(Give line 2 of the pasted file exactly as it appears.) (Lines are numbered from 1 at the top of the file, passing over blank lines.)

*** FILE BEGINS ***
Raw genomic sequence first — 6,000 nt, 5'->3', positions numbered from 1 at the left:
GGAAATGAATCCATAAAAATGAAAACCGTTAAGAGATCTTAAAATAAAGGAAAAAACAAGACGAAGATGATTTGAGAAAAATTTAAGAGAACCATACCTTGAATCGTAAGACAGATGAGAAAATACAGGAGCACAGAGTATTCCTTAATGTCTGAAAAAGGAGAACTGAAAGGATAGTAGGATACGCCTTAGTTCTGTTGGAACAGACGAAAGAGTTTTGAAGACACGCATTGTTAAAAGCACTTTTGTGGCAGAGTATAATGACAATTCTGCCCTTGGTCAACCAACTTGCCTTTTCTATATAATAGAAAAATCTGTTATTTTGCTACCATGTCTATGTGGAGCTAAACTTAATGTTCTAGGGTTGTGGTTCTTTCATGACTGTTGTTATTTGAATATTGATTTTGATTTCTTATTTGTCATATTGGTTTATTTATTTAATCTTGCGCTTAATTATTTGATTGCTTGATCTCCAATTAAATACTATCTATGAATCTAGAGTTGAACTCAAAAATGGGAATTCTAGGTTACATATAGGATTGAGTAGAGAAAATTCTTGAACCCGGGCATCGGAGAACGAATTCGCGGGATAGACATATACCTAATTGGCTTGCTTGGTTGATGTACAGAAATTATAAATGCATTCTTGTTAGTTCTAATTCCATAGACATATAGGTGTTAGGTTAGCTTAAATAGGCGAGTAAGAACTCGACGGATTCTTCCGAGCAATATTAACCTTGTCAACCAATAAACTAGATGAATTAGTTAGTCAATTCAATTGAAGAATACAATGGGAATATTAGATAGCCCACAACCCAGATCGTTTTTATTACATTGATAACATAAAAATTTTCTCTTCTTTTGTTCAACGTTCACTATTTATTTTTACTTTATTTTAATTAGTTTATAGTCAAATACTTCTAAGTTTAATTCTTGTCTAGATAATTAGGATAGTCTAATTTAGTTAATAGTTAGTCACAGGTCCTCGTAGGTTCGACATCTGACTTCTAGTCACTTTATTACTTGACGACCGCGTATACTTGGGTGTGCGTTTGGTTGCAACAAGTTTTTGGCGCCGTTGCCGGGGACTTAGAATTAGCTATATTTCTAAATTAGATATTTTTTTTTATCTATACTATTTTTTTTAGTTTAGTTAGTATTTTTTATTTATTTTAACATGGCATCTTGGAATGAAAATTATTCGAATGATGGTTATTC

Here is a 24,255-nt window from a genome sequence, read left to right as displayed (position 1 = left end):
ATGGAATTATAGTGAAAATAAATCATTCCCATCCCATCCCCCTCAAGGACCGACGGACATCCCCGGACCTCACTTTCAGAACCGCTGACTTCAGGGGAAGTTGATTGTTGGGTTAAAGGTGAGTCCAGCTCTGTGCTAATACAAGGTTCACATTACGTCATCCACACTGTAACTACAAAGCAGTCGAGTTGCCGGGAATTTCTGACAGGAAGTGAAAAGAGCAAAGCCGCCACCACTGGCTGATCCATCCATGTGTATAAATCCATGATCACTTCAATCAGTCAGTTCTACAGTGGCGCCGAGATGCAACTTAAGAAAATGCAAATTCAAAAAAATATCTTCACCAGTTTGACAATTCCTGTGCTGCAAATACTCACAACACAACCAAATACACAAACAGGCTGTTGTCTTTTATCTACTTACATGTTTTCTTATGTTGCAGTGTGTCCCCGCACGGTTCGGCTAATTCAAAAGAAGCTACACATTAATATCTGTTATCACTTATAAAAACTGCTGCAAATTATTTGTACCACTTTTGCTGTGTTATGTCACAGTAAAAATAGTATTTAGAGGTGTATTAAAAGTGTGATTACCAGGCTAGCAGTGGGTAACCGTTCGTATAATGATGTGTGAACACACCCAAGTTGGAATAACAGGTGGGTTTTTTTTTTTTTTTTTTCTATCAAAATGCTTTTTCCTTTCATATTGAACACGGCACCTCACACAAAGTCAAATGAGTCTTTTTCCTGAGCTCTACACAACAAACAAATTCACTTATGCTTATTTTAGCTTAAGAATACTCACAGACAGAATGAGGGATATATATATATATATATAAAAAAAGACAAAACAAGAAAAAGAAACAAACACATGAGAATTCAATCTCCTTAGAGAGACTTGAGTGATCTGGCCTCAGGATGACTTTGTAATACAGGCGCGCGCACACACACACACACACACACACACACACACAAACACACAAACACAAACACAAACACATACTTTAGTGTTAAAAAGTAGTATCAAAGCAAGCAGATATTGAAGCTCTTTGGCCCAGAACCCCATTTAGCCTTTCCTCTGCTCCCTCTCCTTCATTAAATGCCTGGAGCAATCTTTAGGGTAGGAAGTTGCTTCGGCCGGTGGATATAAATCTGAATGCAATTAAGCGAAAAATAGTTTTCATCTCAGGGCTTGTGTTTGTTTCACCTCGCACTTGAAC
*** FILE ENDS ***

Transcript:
GGAAATGAATCCATAAAAATGAAAACCGTTAAGAGATCTTAAAATAAAGGAAAAAACAAGACGAAGATGATTTGAGAAAAATTTAAGAGAACCATACCTTGAATCGTAAGACAGATGAGAAAATACAGGAGCACAGAGTATTCCTTAATGTCTGAAAAAGGAGAACTGAAAGGATAGTAGGATACGCCTTAGTTCTGTTGGAACAGACGAAAGAGTTTTGAAGACACGCATTGTTAAAAGCACTTTTGTGGCAGAGTATAATGACAATTCTGCCCTTGGTCAACCAACTTGCCTTTTCTATATAATAGAAAAATCTGTTATTTTGCTACCATGTCTATGTGGAGCTAAACTTAATGTTCTAGGGTTGTGGTTCTTTCATGACTGTTGTTATTTGAATATTGATTTTGATTTCTTATTTGTCATATTGGTTTATTTATTTAATCTTGCGCTTAATTATTTGATTGCTTGATCTCCAATTAAATACTATCTATGAATCTAGAGTTGAACTCAAAAATGGGAATTCTAGGTTACATATAGGATTGAGTAGAGAAAATTCTTGAACCCGGGCATCGGAGAACGAATTCGCGGGATAGACATATACCTAATTGGCTTGCTTGGTTGATGTACAGAAATTATAAATGCATTCTTGTTAGTTCTAATTCCATAGACATATAGGTGTTAGGTTAGCTTAAATAGGCGAGTAAGAACTCGACGGATTCTTCCGAGCAATATTAACCTTGTCAACCAATAAACTAGATGAATTAGTTAGTCAATTCAATTGAAGAATACAATGGGAATATTAGATAGCCCACAACCCAGATCGTTTTTATTACATTGATAACATAAAAATTTTCTCTTCTTTTGTTCAACGTTCACTATTTATTTTTACTTTATTTTAATTAGTTTATAGTCAAATACTTCTAAGTTTAATTCTTGTCTAGATAATTAGGATAGTCTAATTTAGTTAATAGTTAGTCACAGGTCCTCGTAGGTTCGACATCTGACTTCTAGTCACTTTATTACTTGACGACCGCGTATACTTGGGTGTGCGTTTGGTTGCAACAAGTTTTTGGCGCCGTTGCCGGGGACTTAGAATTAGCTATATTTCTAAATTAGATATTTTTTTTTATCTATACTATTTTTTTTAGTTTAGTTAGTATTTTTTATTTATTTTAACATGGCATCTTGGAATGAAAATTATTCGAATGATGGTTATTC